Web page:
There is the story of the patient visiting the doctor and the doctor says: "I have good news and I have bad". The patient asks: "what’s the good news?" The physician replied: "the good news is that the tests I took show you have about 24 hours to live." The incredulous patient said: "that’s the good news! What’s the bad?" The doctor replied: "I forgot to call you yesterday."
Such is the dissention that Americans have lived with the last year in the enormous debate over health care reform. But in all of it, among all the noise generated by the politicians, pundits and pollsters what four critical words haven’t you heard in these arguments?
Blue Cross, Blue Shield.
Created in 1929 to insure teachers in Texas, Blue Cross/Blue Shield was health care reform in its day. With the rise of the great depression the systems grew among the employed concerned that they couldn’t afford what was generally called "hospitalization" back then.
In World-War II America with wage and price controls, intense competition for employees in the industrial sector led to employer paid health care benefits becoming the norm in union contracts. In 1965 Lyndon Johnson’s Great Society program included Medicare and Medicaid. The Blue Cross/Blue Shield network was the systems’ infrastructure processing 63 million claims worth $19.2 billion in the 5 years after the social reform legislation was enacted. Unheard of money at the time. In 1973 Congress authorized the formation of HMO’s – Hypochondriac Maintenance Organizations – that entirely changed the physician/patient relationship. Our fabled doctor didn’t make that important call probably because his waiting room was jammed with people seeking treatment that have no stake ultimately in the real cost of the system. Seventy one percent of health insurance premiums are paid by employers.
Today the nation’s 39 Blue Cross and Blue Shield franchises boast that they insure 100 million people, or 1 out of 3 Americans. Yet while Congress seemingly surges ahead to reform 1/6th of the nation’s economy nary a word is said about the Blues’ confounding processes.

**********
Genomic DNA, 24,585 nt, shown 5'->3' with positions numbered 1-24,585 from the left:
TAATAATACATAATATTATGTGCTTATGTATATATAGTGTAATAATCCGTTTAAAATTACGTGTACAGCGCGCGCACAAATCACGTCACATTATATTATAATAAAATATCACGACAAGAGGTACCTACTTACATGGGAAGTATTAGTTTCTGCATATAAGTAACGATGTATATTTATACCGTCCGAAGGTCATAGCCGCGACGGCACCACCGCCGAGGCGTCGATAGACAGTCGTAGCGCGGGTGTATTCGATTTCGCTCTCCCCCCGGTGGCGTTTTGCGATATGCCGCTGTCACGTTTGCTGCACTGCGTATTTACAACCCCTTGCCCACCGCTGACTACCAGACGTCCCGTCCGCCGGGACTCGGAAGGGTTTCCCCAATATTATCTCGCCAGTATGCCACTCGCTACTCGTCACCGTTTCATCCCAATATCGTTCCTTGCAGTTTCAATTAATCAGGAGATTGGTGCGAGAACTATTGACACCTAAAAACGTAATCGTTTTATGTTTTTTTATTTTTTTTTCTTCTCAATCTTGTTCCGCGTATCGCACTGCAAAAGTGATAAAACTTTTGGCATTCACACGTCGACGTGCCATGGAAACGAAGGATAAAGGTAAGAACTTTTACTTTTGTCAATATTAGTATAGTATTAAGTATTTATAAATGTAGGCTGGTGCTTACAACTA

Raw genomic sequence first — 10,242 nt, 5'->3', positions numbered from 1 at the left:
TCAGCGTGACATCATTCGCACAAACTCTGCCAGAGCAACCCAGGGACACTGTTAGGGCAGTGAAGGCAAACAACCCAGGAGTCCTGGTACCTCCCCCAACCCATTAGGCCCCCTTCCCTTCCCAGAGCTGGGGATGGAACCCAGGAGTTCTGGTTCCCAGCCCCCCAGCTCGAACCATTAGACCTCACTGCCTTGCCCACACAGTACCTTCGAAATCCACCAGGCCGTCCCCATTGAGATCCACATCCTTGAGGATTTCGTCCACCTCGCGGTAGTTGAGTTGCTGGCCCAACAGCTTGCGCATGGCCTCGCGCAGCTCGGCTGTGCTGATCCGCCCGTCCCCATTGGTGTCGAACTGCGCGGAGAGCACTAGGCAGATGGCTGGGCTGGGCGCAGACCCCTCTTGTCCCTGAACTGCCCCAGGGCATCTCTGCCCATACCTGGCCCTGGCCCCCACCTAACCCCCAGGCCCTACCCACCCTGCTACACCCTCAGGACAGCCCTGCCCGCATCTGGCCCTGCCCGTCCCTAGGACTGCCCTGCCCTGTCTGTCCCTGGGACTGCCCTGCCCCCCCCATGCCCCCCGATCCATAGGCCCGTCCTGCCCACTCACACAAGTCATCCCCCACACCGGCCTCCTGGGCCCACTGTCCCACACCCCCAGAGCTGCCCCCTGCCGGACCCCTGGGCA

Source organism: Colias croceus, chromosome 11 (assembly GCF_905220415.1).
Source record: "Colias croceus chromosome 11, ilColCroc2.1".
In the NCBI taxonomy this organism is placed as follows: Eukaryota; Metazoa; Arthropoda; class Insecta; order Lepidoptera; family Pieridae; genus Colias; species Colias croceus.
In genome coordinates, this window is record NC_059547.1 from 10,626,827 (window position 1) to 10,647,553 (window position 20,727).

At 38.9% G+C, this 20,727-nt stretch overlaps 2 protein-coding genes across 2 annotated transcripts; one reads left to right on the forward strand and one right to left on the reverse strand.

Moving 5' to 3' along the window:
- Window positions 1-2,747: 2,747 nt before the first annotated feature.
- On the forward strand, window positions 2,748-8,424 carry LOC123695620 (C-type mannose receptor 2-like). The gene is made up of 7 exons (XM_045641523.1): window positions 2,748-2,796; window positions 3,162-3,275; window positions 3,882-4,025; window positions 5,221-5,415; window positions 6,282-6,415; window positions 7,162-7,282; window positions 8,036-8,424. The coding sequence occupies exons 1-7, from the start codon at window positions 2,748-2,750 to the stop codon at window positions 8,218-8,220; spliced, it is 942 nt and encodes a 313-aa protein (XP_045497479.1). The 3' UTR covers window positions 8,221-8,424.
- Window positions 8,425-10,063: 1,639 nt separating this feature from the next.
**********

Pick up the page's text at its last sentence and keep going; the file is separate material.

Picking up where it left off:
In 1929 collectivizing agreements with hospitals and physicians was a good idea. In 2010 it’s simply that: collectivized. Generally with all combined competitors only holding a 20 to 30% market share where there is a dominant Blue franchise, the Blues contract with the hospital networks and competitors must follow. Hence there is very little real competition in the healthcare insurance industry and rates only go up.
The good news in our story is that the recent election in Massachusetts has fueled general confusion in Democratic ranks in Congress. President Obama’s health care insurance mandate bill is currently stalled. The Blues are stalled too. The advantages they gained in 1965 and 1973 were evidently the blue print for the administration’s public option plan. They were the only ones with the infrastructure to work it unless the President got authority to build a broad based new bureaucracy. An idea that even the champion of health care reform, the late Senator Edward Kennedy, thought was bad.
President Obama may have the blues over his landmark legislation’s stalled status but it provides him a unique opportunity to change course. Someday if Americans are allowed to buy health care as commodity insurance just like auto, home owners or life, choosing their deductibles and caps, the market will explode. The Blues will be forced to reform by competition, prices will drop, doctors and patients will respond more responsibly. The result? More Americans than ever will be insured.
Albert Paschall is Senior Fellow at the Lincoln Institute of Public Opinion Research, a non-profit educational foundation with offices in Harrisburg and King Of Prussia. Somedays is syndicated to leading newspapers and radio stations in Pennsylvania. [email protected]
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